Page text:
Taken together, these converging results have precipitated a major reconceptualization of theoretical models of RD, ADHD, and other complex disorders. Rather than attempting to identify a single necessary and sufficient cause that is specific to each disorder, more recent theoretical models explicitly hypothesize that complex disorders are heterogeneous conditions that arise from the additive and interactive effects of multiple genetic and environmental risk factors to lead to weaknesses in multiple cognitive domains (Pennington 2006; Sonuga-Barke, Sergeant, Nigg, and Willcutt 2008; Willcutt, Sonuga-Barke, Nigg, and Sergeant 2008). In this paper we use neuropsychological and behavior genetic methods to test multiple-deficit models of RD and ADHD, then test if a subset of cognitive weaknesses may increase susceptibility to both disorders, leading to comorbidity.
Over 20 different theoretical models have been proposed to explain why comorbidity occurs between complex disorders (e.g., Angold, Costello, and Erkanli 1999; Neale and Kendler 1995), and a number of these hypotheses have been tested as explanations for comorbidity of RD and ADHD. Before attempting to understand the etiology of comorbidity between disorders, it is important to rule out the possibility that the observed comorbidity is an artifact caused by a biased sampling procedure or measurement problem. For example, artifactual comorbidity could occur due to ascertainment biases in clinic-referred samples, rater biases or shared method variance in the measures used to define the disorders, or symptom overlap between the disorders.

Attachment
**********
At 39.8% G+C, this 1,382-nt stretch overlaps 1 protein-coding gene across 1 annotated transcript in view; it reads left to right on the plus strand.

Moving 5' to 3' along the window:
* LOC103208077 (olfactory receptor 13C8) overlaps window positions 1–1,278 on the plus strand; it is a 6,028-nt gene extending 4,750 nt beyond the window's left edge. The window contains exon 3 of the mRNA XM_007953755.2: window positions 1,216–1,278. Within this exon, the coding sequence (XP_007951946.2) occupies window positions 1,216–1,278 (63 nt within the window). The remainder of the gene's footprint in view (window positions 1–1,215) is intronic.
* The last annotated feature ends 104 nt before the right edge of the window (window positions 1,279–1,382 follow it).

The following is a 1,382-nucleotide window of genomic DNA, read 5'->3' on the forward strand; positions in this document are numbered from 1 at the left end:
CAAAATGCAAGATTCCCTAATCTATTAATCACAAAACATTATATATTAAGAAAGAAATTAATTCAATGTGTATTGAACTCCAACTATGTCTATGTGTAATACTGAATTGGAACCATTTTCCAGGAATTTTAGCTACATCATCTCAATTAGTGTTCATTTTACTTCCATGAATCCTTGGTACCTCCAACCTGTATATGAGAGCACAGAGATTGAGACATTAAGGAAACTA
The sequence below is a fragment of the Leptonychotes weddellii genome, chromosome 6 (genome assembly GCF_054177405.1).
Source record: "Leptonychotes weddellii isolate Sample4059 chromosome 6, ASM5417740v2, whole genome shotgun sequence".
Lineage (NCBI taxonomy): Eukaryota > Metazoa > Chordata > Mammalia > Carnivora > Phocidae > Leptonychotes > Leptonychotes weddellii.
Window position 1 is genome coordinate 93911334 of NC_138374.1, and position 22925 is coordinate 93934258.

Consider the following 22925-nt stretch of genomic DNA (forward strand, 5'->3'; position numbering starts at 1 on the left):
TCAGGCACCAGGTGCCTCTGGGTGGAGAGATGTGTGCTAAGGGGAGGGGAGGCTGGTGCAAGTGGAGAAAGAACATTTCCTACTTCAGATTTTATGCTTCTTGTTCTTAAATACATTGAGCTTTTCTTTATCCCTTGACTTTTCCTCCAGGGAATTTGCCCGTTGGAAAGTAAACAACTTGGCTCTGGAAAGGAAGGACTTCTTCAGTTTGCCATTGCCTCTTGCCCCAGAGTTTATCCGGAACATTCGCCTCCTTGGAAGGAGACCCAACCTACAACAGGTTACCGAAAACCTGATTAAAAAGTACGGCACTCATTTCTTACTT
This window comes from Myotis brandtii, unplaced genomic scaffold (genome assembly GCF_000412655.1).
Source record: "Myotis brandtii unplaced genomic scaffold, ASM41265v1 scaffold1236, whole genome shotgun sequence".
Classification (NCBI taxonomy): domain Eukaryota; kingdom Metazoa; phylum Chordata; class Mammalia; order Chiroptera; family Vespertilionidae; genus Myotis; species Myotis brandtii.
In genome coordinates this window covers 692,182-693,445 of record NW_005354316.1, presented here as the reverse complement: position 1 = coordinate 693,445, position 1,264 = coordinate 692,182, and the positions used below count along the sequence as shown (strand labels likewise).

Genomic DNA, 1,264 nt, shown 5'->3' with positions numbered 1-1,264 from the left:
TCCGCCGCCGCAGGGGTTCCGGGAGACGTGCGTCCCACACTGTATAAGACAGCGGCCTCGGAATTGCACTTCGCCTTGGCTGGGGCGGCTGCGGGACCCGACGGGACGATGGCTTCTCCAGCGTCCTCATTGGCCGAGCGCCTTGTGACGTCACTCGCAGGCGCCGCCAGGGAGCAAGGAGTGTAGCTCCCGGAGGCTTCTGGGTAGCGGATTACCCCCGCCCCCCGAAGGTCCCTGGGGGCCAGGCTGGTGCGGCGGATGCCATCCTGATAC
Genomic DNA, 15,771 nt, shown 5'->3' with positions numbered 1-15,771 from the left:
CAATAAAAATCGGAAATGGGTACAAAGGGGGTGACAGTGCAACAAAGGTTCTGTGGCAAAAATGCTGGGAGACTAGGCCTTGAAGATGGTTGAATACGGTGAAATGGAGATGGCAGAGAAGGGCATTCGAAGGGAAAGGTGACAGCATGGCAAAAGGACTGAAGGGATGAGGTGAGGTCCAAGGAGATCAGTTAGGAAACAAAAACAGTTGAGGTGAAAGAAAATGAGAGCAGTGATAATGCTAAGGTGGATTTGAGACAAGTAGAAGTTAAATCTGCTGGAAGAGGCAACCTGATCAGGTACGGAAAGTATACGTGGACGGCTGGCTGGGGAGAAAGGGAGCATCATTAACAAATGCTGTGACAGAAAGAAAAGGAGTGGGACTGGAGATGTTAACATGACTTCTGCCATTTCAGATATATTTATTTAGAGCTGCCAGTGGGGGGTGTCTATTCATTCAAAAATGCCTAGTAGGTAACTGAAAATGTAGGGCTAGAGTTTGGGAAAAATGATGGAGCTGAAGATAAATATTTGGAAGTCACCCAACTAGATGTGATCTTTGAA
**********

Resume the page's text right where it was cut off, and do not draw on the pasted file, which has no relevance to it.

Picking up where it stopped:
Most artifactual hypotheses can be rejected as explanations for comorbidity between RD and ADHD based on existing data. RD and ADHD co-occur more frequently than expected by chance in samples ascertained from clinics (e.g., Semrud-Clikeman, Biederman, Sprich-Buckminster, Lehman, Faraone, and Norman 1992) and non-referred samples recruited from the community (e.g., Fergusson and Horwood 1992; Willcutt and Pennington 2000), indicating that this comorbidity is not restricted to clinic-referred samples. The relation between RD and ADHD cannot be explained by shared method variance because RD is assessed by cognitive tests whereas ADHD is assessed by behavioral ratings, and the symptoms that define RD and ADHD do not overlap (American Psychiatric Association 2000).